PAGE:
One of the most basic building blocks in synthetic chemistry, formaldehyde has been determined to be a carcinogen by the ECHA Risk Assessment Committee.

The panel of experts recently met to discuss the proposal made by the French Competent Authority to classify Formaldehyde as a known human carcinogen (Carcinogen Category 1A) and as a suspected mutagen (Mutagen 2).

Upon consideration of the proposal, the meeting decided that sufficient evidence was presented to justify the classification of formaldehyde as a category 2 mutagen, which exerts its effects at the point of contact. However the committee was of the opinion that there was insufficient evidence to classify formaldehyde as a known human carcinogen. Instead it classified the substance as a known animal carcinogen on the basis of numerous studies where squamous cell carcinomas were evident.

What Now?

ECHA will forward the opinion to the European Commission, which is responsible for making the opinion legally binding. This may take some time, as the 4th ATP to CLP has already been drafted and its publication is imminent. The 5th ATP containing revisions to harmonised classifications is unlikely to be published before the end of the coming year, and then there may be a transitional period before the harmonised classification is legally binding.

The Commission may take the decision not to accept the opinion of the Committee and keep the existing classification for formaldehyde- however this would be unprecedented.

In the past, the Commission have asked ECHA to reconsider the proposed classification of Gallium Arsenide (Carcinogen Category 1A) following lobbying by industry. In that case, there was only weak evidence for carcinogenicity and the opinion was based upon the arsenic content of the substance. A referral is less likely in this instance since the weight of evidence for classification is much stronger.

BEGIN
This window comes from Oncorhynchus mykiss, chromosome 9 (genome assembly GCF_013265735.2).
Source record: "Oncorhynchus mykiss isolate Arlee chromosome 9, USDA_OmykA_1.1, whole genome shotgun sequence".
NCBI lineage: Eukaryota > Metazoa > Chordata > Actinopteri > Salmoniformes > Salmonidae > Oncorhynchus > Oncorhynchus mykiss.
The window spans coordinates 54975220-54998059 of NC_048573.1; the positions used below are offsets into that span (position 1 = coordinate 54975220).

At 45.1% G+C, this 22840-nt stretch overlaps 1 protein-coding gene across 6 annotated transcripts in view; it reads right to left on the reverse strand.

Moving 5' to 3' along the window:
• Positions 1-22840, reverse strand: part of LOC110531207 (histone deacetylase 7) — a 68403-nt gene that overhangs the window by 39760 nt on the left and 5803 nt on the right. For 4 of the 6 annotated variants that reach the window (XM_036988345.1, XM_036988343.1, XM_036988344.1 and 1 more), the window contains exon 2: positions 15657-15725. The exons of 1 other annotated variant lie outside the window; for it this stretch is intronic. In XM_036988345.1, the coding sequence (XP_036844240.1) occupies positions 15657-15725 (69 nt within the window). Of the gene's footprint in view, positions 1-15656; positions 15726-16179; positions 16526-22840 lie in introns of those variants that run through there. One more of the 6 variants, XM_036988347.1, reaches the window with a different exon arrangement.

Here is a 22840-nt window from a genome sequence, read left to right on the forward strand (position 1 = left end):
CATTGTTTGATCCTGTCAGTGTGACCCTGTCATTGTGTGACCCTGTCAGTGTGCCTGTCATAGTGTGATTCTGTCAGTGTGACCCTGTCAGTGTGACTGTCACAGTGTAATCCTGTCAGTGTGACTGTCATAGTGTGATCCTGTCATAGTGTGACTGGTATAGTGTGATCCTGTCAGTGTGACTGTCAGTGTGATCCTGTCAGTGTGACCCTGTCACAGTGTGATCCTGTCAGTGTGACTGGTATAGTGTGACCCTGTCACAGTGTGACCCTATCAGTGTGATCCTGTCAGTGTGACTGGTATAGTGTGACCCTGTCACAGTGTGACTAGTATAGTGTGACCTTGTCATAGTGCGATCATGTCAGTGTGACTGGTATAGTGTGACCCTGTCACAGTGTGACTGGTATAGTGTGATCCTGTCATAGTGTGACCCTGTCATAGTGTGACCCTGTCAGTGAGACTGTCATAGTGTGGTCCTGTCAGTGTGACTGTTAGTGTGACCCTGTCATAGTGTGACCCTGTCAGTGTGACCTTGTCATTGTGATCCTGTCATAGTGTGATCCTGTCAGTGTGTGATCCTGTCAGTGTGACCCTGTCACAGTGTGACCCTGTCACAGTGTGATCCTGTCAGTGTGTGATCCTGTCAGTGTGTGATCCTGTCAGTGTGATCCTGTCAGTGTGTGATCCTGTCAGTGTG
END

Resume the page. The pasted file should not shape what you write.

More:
It is now more than probable that the revised classification will become legally binding in the not-too- distant future.

So what does this change? Formaldehyde was already classified as a suspect carcinogen

The answer is plenty

  • REACH obligations- All Category 1 carcinogens were to be registered by the 1st December 2010. With reclassification as a known carcinogen, formaldehyde producers and importers will have to immediately submit registration dossiers when the classification becomes legally binding.
  • SVHC- as a Category 1 Carcinogen formaldehyde will eventually be proposed for the Annex XIV Candidate list. Once included this will trigger obligations for producers and importers of articles containing the substance to notify ECHA. As formaldehyde is such a ubiquitous substance this will have a wide scale impact on industry obligations and consumer communications.
  • Use in the workplace- As a Category 1 carcinogen, formaldehyde use will be regulated by the Carcinogens Directive in EU workplaces. The central concept of this directive is that worker exposure to the substance is as low as technically possible, using the hierarchy of prevention.

This will mandate the replacement of formaldehyde which is used or produced in processes with less dangerous alternatives, and where that is not possible restricting exposure using engineering and other controls. PPE alone is not considered an adequate measure for controlling exposure to carcinogens.

  • Use in Consumer Products- the use of formaldehyde in consumer products will be restricted to a maximum of 0.1%. This will also apply to formaldehyde releasing substances such as biocides.
  • Cosmetics- formaldehyde and formaldehyde donors are often used as a preservative in cosmetics. Following reclassification, this will not be allowed unless very stringent conditions are met as set out in the Cosmetics Regulation.

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